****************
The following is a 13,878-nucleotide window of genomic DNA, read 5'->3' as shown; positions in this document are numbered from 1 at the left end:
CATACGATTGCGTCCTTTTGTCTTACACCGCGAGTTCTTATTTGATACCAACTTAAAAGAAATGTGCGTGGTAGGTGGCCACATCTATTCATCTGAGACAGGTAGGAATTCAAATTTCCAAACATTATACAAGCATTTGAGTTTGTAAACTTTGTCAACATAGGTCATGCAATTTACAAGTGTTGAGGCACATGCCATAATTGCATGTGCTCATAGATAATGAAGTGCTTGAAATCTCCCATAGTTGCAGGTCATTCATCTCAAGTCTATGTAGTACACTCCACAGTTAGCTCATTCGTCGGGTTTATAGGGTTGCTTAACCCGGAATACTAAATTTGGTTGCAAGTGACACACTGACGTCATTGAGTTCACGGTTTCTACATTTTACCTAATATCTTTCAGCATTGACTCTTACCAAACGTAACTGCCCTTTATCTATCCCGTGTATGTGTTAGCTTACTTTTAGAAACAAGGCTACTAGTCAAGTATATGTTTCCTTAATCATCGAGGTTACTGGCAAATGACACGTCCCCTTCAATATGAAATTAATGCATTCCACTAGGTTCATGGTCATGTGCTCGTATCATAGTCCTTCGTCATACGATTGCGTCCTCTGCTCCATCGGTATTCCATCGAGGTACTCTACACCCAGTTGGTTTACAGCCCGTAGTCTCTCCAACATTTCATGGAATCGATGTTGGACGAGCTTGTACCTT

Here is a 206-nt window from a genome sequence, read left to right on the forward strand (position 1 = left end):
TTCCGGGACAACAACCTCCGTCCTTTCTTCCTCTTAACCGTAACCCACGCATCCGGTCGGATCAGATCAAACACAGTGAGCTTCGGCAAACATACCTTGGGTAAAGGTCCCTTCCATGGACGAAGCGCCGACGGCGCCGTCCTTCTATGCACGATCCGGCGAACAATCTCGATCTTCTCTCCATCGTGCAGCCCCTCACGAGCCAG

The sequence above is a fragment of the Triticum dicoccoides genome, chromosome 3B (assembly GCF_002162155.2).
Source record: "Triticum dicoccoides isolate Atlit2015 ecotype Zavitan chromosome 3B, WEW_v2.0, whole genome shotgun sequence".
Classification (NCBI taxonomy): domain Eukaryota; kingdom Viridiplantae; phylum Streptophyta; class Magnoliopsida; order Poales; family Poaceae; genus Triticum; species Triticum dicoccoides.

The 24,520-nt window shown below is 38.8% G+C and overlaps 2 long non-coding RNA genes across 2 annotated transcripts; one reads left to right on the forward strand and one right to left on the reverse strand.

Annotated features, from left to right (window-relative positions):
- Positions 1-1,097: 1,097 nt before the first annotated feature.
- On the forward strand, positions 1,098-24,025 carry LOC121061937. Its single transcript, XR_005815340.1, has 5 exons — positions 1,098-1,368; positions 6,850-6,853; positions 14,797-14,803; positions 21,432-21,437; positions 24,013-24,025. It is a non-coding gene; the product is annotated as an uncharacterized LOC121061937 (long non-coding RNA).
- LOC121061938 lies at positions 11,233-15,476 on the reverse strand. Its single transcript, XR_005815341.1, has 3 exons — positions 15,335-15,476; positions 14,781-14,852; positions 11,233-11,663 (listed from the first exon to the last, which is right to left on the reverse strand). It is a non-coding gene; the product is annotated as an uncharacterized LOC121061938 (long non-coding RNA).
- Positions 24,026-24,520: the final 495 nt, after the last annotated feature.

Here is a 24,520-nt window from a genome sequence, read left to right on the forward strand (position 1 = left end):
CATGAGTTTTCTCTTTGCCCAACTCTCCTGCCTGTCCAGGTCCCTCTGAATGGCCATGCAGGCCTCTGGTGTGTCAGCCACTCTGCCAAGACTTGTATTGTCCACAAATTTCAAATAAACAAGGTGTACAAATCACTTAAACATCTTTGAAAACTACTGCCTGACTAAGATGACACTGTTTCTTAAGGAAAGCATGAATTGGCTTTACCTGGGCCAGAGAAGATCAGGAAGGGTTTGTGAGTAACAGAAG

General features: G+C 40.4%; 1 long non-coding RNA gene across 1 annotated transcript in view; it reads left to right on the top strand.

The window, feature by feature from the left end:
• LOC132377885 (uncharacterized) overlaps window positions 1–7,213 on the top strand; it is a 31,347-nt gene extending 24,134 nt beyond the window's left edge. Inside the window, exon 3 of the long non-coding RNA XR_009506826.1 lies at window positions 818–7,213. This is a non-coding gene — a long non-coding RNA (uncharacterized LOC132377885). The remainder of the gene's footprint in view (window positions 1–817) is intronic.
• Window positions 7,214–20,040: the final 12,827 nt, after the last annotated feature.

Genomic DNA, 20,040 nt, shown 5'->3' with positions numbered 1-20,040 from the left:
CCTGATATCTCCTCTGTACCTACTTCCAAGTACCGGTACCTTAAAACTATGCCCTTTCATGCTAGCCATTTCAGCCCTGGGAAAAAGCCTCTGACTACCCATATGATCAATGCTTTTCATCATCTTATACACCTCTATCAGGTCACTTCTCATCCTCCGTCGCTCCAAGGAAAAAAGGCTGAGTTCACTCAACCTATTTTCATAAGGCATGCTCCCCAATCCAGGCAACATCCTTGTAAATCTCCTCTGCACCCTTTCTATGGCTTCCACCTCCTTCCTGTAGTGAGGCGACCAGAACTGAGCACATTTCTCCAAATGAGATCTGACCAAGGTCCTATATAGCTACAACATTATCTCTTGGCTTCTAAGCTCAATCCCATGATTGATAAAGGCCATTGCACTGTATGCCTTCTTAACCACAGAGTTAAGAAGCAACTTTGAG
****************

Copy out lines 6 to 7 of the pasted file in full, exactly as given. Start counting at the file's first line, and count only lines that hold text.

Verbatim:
Source record: "Triticum dicoccoides isolate Atlit2015 ecotype Zavitan chromosome 3B, WEW_v2.0, whole genome shotgun sequence".
Classification (NCBI taxonomy): domain Eukaryota; kingdom Viridiplantae; phylum Streptophyta; class Magnoliopsida; order Poales; family Poaceae; genus Triticum; species Triticum dicoccoides.